OBAMA: The time has come for common sense, comprehensive, immigration reform.


OBAMA: The time is now.

KEILAR: Just 24 hours after a bipartisan group of senators unveiled their outline of an immigration reform bill, the president delivered a warning.

OBAMA: If Congress is unable to move forward in a timely fashion, I will send up a bill based on my proposal and insist that they vote on it right away.

KEILAR: Mr. Obama's plan includes a pathway to citizenship for the estimated 11 million undocumented immigrants living in the U.S., requiring applicants undergo background checks, pay taxes and a penalty, and learn English. It would crack down on employers who hire undocumented workers.

OBAMA: It won't be a quick process, but it will be a fair process, and it will lift these individuals out of the shadows and give them a chance to earn their way to a green card and eventually to citizenship.

KEILAR: The president's plan does not outline a guest worker program nor does it tie a pathway to citizenship to tighter border security. Both part of the Senate compromise plan that Florida's Marco Rubio has helped broker.

VOICE OF SEN. MARCO RUBIO, (R) FLORIDA: That issue, I think, is a bright line for most of us that are involved in this effort.

KEILAR: Appearing on Rush Limbaugh show, Rubio seemed to win him over.

RUSH LIMBAUGH, RADIO TALK SHOW HOST: Well, what you are doing is admirable and noteworthy. You are recognizing reality.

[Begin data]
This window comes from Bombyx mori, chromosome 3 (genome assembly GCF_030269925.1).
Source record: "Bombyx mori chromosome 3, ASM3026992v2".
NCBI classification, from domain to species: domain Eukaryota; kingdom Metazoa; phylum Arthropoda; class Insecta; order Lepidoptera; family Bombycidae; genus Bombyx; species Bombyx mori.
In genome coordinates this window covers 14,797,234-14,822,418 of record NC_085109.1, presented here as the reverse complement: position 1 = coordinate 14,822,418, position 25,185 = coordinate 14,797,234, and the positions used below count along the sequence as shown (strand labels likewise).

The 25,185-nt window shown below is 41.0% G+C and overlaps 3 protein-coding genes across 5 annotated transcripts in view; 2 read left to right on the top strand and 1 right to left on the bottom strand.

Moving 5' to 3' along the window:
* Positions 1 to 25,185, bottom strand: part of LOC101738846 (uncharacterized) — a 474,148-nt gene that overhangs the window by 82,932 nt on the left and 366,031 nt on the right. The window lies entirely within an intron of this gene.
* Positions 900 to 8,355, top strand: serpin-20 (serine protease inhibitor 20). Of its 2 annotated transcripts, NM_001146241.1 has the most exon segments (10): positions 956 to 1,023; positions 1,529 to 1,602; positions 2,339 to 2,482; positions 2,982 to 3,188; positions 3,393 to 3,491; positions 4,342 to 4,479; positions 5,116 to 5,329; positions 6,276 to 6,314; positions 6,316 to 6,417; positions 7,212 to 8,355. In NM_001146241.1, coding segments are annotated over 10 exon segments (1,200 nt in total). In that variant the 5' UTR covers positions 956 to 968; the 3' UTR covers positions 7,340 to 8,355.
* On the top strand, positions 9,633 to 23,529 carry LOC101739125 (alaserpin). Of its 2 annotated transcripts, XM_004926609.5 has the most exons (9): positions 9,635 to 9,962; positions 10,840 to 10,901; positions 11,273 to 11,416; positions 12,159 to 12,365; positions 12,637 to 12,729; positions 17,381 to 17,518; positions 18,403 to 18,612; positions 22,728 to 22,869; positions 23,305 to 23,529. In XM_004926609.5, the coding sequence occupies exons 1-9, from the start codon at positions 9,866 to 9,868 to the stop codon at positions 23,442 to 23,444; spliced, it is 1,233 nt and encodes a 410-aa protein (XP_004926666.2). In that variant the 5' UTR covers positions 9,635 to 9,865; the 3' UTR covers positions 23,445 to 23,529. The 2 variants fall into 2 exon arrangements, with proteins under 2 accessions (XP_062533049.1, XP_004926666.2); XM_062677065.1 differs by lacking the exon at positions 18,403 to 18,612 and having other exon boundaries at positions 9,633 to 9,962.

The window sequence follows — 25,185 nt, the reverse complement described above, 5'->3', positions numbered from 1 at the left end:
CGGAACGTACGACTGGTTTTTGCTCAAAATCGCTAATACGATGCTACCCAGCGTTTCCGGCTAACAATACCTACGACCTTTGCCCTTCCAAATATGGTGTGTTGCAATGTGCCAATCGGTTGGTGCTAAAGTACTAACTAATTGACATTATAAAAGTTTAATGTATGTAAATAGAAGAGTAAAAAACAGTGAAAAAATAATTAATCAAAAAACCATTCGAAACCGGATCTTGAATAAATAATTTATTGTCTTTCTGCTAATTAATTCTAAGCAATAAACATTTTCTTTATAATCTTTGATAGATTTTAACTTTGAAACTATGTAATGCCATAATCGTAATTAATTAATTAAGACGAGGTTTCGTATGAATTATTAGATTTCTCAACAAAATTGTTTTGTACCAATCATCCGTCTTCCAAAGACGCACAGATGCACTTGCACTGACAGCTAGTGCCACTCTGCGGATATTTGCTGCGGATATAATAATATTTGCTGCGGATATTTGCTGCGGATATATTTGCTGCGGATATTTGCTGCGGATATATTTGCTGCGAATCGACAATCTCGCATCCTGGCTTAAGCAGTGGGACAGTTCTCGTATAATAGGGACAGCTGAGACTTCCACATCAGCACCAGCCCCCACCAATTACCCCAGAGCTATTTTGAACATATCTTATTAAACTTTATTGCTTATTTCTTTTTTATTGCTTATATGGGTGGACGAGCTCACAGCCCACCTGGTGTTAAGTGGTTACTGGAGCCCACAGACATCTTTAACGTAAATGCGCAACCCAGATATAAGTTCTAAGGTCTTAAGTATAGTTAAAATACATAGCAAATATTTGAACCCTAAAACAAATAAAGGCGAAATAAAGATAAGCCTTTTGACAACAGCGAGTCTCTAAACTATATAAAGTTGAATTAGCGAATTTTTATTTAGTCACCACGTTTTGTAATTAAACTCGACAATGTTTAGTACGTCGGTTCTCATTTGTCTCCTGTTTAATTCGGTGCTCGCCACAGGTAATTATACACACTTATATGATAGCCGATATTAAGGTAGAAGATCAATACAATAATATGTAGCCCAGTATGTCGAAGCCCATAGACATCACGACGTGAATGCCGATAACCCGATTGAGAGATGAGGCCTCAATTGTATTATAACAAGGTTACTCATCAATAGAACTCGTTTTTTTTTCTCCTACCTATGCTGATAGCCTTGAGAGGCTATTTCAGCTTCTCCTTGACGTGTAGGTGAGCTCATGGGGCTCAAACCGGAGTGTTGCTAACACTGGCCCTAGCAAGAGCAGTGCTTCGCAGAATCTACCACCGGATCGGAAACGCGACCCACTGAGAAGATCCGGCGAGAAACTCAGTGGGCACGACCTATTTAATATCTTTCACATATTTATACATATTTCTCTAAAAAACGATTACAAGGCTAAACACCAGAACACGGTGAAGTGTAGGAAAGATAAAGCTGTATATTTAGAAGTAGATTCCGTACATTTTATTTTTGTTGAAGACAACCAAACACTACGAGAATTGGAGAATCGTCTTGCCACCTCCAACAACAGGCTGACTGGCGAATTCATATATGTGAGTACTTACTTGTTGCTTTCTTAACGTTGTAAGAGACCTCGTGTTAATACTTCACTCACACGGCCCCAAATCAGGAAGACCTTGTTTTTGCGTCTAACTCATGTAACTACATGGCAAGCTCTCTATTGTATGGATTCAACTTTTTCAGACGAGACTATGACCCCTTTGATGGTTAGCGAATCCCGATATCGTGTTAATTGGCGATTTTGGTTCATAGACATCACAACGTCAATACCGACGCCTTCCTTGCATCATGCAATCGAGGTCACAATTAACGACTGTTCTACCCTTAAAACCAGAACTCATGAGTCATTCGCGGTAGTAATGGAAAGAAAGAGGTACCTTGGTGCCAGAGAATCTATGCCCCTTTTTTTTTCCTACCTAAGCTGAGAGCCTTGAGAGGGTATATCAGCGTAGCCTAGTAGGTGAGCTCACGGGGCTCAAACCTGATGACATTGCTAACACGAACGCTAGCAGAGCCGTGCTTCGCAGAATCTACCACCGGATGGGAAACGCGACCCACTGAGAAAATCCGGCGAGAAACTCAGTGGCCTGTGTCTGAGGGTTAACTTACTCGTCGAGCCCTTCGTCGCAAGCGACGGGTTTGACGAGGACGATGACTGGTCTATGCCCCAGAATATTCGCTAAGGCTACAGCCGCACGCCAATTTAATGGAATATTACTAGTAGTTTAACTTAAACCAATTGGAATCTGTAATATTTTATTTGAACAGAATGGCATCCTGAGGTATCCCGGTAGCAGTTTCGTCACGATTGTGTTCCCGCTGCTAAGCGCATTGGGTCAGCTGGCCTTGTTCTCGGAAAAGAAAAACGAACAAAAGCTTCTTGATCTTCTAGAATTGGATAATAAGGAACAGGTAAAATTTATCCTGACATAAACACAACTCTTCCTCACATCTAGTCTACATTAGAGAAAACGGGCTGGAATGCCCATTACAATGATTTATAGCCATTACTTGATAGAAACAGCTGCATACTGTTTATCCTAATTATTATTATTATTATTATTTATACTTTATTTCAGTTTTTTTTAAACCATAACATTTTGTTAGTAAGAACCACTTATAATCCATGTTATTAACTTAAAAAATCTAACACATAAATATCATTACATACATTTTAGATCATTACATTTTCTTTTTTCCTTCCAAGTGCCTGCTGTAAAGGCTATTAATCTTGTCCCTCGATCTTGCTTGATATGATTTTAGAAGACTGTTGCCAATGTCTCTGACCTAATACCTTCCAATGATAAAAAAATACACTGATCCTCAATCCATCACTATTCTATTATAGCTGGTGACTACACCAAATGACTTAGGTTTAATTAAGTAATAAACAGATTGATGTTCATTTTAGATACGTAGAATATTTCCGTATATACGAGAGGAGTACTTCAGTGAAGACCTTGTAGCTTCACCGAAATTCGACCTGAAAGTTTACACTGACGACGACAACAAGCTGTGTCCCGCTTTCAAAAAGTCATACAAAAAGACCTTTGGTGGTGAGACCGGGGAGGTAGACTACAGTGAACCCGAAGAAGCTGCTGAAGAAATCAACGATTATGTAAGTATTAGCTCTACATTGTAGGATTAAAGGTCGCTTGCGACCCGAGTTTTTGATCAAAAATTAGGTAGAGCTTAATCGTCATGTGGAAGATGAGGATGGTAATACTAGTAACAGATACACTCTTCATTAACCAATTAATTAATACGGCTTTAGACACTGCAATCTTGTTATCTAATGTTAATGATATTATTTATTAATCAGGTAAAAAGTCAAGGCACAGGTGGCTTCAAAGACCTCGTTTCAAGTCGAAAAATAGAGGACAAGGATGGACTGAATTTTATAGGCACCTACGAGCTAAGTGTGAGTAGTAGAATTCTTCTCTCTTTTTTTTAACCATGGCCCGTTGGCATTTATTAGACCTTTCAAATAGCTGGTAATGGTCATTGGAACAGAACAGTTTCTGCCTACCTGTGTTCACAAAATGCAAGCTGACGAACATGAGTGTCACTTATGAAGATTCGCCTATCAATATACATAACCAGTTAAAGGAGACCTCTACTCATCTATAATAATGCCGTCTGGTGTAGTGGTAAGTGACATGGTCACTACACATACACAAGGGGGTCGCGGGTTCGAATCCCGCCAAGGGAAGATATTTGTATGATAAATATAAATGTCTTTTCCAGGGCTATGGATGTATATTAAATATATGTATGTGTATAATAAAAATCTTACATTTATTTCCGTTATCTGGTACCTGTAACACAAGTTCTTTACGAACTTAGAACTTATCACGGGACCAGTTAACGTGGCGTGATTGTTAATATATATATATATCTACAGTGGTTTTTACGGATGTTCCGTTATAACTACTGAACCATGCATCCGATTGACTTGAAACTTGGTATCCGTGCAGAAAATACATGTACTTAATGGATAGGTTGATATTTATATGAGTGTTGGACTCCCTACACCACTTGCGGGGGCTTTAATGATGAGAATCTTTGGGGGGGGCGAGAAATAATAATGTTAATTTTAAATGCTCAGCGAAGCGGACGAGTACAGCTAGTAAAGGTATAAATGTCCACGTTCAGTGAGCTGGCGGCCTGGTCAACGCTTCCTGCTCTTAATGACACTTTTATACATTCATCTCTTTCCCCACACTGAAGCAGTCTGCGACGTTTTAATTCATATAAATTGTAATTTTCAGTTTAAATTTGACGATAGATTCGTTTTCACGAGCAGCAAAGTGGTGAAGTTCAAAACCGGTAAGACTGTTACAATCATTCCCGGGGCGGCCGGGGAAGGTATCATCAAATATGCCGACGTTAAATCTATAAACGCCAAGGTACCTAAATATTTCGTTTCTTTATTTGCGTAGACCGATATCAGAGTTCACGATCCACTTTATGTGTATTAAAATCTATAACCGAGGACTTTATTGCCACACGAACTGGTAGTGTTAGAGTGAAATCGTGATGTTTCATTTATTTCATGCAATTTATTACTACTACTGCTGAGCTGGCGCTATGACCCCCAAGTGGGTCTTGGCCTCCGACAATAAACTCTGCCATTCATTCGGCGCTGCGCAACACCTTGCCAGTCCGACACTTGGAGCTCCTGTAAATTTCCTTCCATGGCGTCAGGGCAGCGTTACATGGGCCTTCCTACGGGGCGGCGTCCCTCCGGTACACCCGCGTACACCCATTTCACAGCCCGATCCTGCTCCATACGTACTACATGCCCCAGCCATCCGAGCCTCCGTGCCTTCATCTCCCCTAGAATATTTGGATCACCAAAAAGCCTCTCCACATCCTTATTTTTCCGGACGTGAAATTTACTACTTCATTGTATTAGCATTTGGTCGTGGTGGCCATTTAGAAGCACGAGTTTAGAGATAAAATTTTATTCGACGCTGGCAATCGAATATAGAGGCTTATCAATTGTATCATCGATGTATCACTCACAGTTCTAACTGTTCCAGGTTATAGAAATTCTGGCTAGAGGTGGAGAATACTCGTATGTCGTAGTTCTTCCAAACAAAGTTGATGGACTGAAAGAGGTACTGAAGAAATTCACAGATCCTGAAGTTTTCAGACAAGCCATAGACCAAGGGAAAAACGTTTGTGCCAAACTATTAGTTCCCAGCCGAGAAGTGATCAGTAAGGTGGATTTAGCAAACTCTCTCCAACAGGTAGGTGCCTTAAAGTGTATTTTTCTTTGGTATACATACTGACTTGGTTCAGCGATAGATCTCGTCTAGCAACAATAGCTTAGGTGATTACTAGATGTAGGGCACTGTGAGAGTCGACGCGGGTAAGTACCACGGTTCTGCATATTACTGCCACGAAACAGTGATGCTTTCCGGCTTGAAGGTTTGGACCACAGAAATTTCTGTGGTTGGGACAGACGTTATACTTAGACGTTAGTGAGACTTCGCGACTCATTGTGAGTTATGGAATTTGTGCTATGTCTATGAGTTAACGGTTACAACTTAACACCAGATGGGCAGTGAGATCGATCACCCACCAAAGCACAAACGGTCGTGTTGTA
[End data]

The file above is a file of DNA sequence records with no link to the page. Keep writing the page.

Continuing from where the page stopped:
KEILAR: Some conservatives fear granting citizenship to undocumented immigrants may encourage more to come.

REP. MARSHA BLACKBURN, (R) TENNESSEE: It doesn't matter if it was Clinton or if it was Reagan. What we've learned is if you grant amnesty, what do you get? More amnesty. More illegal entry. And so, what we want to make certain is we have learned those lessons.

KEILAR: Brianna Keilar, CNN, Washington.


ANNOUNCER: This is CNN Breaking News.

BERMAN: And we continue to follow breaking news this morning. Severe weather slamming into Tennessee, and now, we're getting reports from Kentucky as well. Reports of tornadoes in the region. Right now, there are two tornado warnings in Alabama, one in Tennessee, three in Kentucky.

So far, one person is confirmed dead. That's according to our affiliates in Nashville. We spoke to Wilson County, Tennessee emergency management who said there was a family trapped inside a mobile home. We've looked at the pictures from there. We've seen roofs ripped off buildings. Tractor-trailers tossed around like toys. Look at that one on the side.